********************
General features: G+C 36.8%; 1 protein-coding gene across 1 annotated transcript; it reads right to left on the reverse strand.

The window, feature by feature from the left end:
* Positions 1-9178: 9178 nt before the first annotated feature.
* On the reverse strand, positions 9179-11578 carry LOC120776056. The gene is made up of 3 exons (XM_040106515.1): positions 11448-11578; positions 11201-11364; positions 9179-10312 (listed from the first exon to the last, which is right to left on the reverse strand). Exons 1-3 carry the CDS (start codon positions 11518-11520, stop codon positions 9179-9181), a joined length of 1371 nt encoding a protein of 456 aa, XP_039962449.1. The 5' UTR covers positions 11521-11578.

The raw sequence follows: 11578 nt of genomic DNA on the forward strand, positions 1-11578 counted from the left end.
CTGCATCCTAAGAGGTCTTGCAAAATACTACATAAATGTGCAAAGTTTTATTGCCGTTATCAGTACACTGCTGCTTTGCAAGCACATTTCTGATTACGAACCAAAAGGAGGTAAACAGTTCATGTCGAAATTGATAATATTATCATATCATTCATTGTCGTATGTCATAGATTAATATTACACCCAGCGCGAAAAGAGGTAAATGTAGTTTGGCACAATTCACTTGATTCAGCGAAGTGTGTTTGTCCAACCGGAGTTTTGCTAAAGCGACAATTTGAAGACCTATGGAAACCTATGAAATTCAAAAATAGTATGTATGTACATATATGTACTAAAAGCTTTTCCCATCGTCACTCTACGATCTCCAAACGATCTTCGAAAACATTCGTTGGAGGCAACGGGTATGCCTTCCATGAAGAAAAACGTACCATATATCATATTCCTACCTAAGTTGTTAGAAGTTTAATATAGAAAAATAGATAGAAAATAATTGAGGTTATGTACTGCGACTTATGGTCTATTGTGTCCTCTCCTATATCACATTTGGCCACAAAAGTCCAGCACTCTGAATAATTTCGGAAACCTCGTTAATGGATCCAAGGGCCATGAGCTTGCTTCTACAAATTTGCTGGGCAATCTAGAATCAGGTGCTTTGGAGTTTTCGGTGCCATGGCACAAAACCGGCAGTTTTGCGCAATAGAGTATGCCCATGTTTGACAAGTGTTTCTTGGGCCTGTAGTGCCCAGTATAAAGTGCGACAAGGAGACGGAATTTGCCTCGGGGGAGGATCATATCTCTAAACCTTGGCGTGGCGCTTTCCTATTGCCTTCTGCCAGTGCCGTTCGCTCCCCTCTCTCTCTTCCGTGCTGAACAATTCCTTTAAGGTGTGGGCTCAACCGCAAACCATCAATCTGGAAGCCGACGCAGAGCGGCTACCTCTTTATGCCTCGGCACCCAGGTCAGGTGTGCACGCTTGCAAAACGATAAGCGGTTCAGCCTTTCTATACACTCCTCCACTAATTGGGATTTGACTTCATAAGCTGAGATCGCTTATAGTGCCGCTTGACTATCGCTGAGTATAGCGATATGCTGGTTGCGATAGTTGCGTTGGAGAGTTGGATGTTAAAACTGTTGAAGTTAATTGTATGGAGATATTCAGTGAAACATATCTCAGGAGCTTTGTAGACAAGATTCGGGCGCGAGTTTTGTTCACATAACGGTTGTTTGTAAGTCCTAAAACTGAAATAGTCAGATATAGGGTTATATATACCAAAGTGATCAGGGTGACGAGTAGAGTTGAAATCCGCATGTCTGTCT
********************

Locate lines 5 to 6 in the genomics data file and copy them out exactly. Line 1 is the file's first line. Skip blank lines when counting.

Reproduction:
The raw sequence follows: 11578 nt of genomic DNA on the forward strand, positions 1-11578 counted from the left end.
CTGCATCCTAAGAGGTCTTGCAAAATACTACATAAATGTGCAAAGTTTTATTGCCGTTATCAGTACACTGCTGCTTTGCAAGCACATTTCTGATTACGAACCAAAAGGAGGTAAACAGTTCATGTCGAAATTGATAATATTATCATATCATTCATTGTCGTATGTCATAGATTAATATTACACCCAGCGCGAAAAGAGGTAAATGTAGTTTGGCACAATTCACTTGATTCAGCGAAGTGTGTTTGTCCAACCGGAGTTTTGCTAAAGCGACAATTTGAAGACCTATGGAAACCTATGAAATTCAAAAATAGTATGTATGTACATATATGTACTAAAAGCTTTTCCCATCGTCACTCTACGATCTCCAAACGATCTTCGAAAACATTCGTTGGAGGCAACGGGTATGCCTTCCATGAAGAAAAACGTACCATATATCATATTCCTACCTAAGTTGTTAGAAGTTTAATATAGAAAAATAGATAGAAAATAATTGAGGTTATGTACTGCGACTTATGGTCTATTGTGTCCTCTCCTATATCACATTTGGCCACAAAAGTCCAGCACTCTGAATAATTTCGGAAACCTCGTTAATGGATCCAAGGGCCATGAGCTTGCTTCTACAAATTTGCTGGGCAATCTAGAATCAGGTGCTTTGGAGTTTTCGGTGCCATGGCACAAAACCGGCAGTTTTGCGCAATAGAGTATGCCCATGTTTGACAAGTGTTTCTTGGGCCTGTAGTGCCCAGTATAAAGTGCGACAAGGAGACGGAATTTGCCTCGGGGGAGGATCATATCTCTAAACCTTGGCGTGGCGCTTTCCTATTGCCTTCTGCCAGTGCCGTTCGCTCCCCTCTCTCTCTTCCGTGCTGAACAATTCCTTTAAGGTGTGGGCTCAACCGCAAACCATCAATCTGGAAGCCGACGCAGAGCGGCTACCTCTTTATGCCTCGGCACCCAGGTCAGGTGTGCACGCTTGCAAAACGATAAGCGGTTCAGCCTTTCTATACACTCCTCCACTAATTGGGATTTGACTTCATAAGCTGAGATCGCTTATAGTGCCGCTTGACTATCGCTGAGTATAGCGATATGCTGGTTGCGATAGTTGCGTTGGAGAGTTGGATGTTAAAACTGTTGAAGTTAATTGTATGGAGATATTCAGTGAAACATATCTCAGGAGCTTTGTAGACAAGATTCGGGCGCGAGTTTTGTTCACATAACGGTTGTTTGTAAGTCCTAAAACTGAAATAGTCAGATATAGGGTTATATATACCAAAGTGATCAGGGTGACGAGTAGAGTTGAAATCCGCATGTCTGTCT